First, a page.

Sunday, February 22, 2015

Using PatternMaker Lines to Recreate Striped Knitted Fabric

I have a beautiful striped blue dress that I love to wear in the spring and summer. It's knitted fabric, which makes it stretchy and comfortable. But it's also a rather thick fabric (due to the knitting technique used). It doesn't wrinkle and it's very flattering. I recently took a closer look at the fabric to see if I could determine how it was made and if I could recreate the look of the fabric in InDesign using Teacup PatternMaker.
Blue Dress Fabric
Blue Dress Fabric: Close Up
The first thing I noticed about the fabric was that was knitted in stripes:
1. White
2. Black
3. Two-tone: Black and White
4. Blue

The second thing I noticed about the fabric was that it was jacquard knitting.  Jacquard knitting is a complex type of multi-color knitting whereby the floats created by the color switches will be confined to the inside of the finished project. What that means to the person wearing the fabric is that the interior of the fabric doesn't snag when you wear or wash it. You'll see this technique used in those fancy knitted ski sweaters that cost a couple hundred dollars each. The cheap sweaters don't employ this technique because it's more complicated to produce. That's not going to affect how I recreate the pattern using PatternMaker; I just thought it was something interesting to note.

The third thing I noticed about the fabric was that it was pin tucked, resting in subtle horizontal ridges along the width of the fabric. It makes each stripe puff up a little bit, so that even if the fabric was all in a single color, subtle horizontal ridges would still exist.

Believe it or not, we can create this pattern using only 5 objects! So let's recreate this pattern using PatternMaker!

1. Make a large rectangle and fill it with black lines using the following settings.
Black PatternMaker Lines
2. Set your ruler increments to Points. Now, keep in mind that the units used in PatternMaker are the same as whatever unit of measurement you have for the current document you're working in. I find PatternMaker much easier to use if I am working in points. To quickly change your unit of measurement, Ctrl+Click in the top left corner of you ruler guides. Then choose Points.

3. Change your Cursor Key preference to 1 pt. Since we'll be reusing (and nudging) the black lines for the rest of the design, it's important to set the cursor key preference so that when we nudge, we'll get the exact alignment of the lines.
Change Cursor Key Preference
4. Add the Blue Lines: Select the Black Lines, then copy and paste in place. In PatternMaker, change the Pattern Stroke color to blue and then Shift+Up Arrow once. This will move the blue lines up 10 points. Because the line distance is exactly 20 points, that will put the blue lines exactly halfway in between the black lines.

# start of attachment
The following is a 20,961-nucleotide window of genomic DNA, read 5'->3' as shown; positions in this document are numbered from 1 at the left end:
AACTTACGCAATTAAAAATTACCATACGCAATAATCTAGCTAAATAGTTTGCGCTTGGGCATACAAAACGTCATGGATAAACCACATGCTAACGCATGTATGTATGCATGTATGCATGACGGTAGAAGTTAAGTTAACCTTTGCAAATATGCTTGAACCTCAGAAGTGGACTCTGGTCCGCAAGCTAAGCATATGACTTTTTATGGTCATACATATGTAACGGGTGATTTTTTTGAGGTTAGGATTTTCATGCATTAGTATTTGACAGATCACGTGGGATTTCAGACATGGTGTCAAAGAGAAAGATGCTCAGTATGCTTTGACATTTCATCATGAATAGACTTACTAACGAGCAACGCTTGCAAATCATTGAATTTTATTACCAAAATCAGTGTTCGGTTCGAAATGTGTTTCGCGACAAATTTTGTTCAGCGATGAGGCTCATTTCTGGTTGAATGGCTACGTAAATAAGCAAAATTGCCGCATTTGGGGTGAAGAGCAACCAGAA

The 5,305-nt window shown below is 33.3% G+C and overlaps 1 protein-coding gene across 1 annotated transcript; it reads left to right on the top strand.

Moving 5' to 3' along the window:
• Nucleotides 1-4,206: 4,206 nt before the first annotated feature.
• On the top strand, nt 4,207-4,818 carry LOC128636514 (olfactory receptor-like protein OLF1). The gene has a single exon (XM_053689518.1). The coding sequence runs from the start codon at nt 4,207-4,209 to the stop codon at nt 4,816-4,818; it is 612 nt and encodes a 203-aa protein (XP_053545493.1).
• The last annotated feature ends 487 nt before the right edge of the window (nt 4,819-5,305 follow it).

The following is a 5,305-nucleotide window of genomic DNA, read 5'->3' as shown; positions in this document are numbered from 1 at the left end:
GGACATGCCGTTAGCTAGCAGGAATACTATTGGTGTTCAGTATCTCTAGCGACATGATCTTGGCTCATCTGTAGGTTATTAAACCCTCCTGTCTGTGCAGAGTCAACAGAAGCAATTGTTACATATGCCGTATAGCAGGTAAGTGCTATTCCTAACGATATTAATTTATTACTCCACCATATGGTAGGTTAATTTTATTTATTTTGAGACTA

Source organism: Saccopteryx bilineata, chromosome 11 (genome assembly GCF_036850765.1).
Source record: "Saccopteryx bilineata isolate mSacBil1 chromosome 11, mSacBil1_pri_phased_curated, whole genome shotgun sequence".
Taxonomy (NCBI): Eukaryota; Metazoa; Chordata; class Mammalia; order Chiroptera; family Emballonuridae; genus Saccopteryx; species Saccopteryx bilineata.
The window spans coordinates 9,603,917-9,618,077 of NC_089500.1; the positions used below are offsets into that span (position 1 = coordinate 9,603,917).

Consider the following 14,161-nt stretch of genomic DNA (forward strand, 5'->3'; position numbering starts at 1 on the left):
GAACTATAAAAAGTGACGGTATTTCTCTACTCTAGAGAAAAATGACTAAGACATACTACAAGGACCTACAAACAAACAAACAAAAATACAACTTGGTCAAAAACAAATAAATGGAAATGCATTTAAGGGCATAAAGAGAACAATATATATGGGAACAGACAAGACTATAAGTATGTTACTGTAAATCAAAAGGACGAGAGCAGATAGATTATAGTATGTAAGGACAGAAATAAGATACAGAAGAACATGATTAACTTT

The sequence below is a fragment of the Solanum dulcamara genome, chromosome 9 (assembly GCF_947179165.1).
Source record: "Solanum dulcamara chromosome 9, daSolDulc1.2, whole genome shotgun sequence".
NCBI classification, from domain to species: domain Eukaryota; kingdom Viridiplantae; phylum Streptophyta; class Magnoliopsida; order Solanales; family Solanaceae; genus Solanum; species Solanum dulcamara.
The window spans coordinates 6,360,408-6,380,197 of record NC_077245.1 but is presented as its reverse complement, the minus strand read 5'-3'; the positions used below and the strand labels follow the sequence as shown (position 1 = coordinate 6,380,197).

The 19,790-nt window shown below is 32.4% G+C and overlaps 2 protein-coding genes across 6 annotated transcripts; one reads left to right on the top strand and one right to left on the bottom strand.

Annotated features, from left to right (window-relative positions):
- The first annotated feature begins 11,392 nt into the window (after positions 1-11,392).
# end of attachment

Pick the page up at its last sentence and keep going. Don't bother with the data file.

Black and Blue Lines
5. Add the White Line Placeholder: Since you already have the black lines pattern on your clipboard, simply Paste in Place again. Change the Pattern stroke color to magenta so you can see the pattern while you're aligning it. Press the up arrow five times.
Use Magenta to Align the Lines
6. Duplicate the Magenta lines. Copy the magenta lines and and Paste in Place. Then Shift + Up Arrow once. These lines will be the placeholder for the white background two-tone lines we'll be creating next.
Duplicate the Magenta Lines
7. Rename your layers. If you look in the Layers panel, you'll see something similar to this. Those names come from how PatternMaker works. For every pattern you make, PatternMaker creates and embeds an EPS file into your InDesign document. Those embedded EPS filenames are what then get displayed in the Layers panel. But when all your patterns are created using the same type of shape (Lines, Triangles, Crosses, Dots, Waves, etc.), the names in the Layers panel aren't very helpful.
Auto-Generated Confusing Layer Names
So to make it easier to use the Layers panel to select the different frames, change the names in the Layers panel according to your colors, like so:
Understandable Layer Names
To change the names of your layers, click on the layer name, pause, then click again (a slow double click). The name will then highlight in blue and become and editable text field.

8. Change the magenta to white: In the Layers panel, Shift + Click on the little squares next to the two White layers. Then change the pattern stroke color to white.
9. Make the dashed line for the two tone. Select the top white lines pattern, then copy and paste in place. Change the line color to black and choose Dashes, Random Dashes, 4 pt Dash length and 4 pt Gap Length. The Random Dash is important because without it, the pattern will look like it has vertical stripes in it. Be sure to change the name of the layer in the Layers panel.
Dashed Line for two-tone stripe
Be Sure to Change to Layer Name
10. Add bevel and emboss to simulate the pintuck. Use the the settings below.
Bevel and Emboss Settings for Pintuck
Completed Blue Dress Fabric Pattern

Blue Dress Fabric
While this recreation is not an exact replicate of the original blue dress fabric, it is an interesting study in what can be done with PatternMaker and just a few objects. PatternMaker is a free download and come with 3 free patterns: Crosses, Lines, and Scallops. An additional pattern pack can be purchased as a subscription for $49/year.

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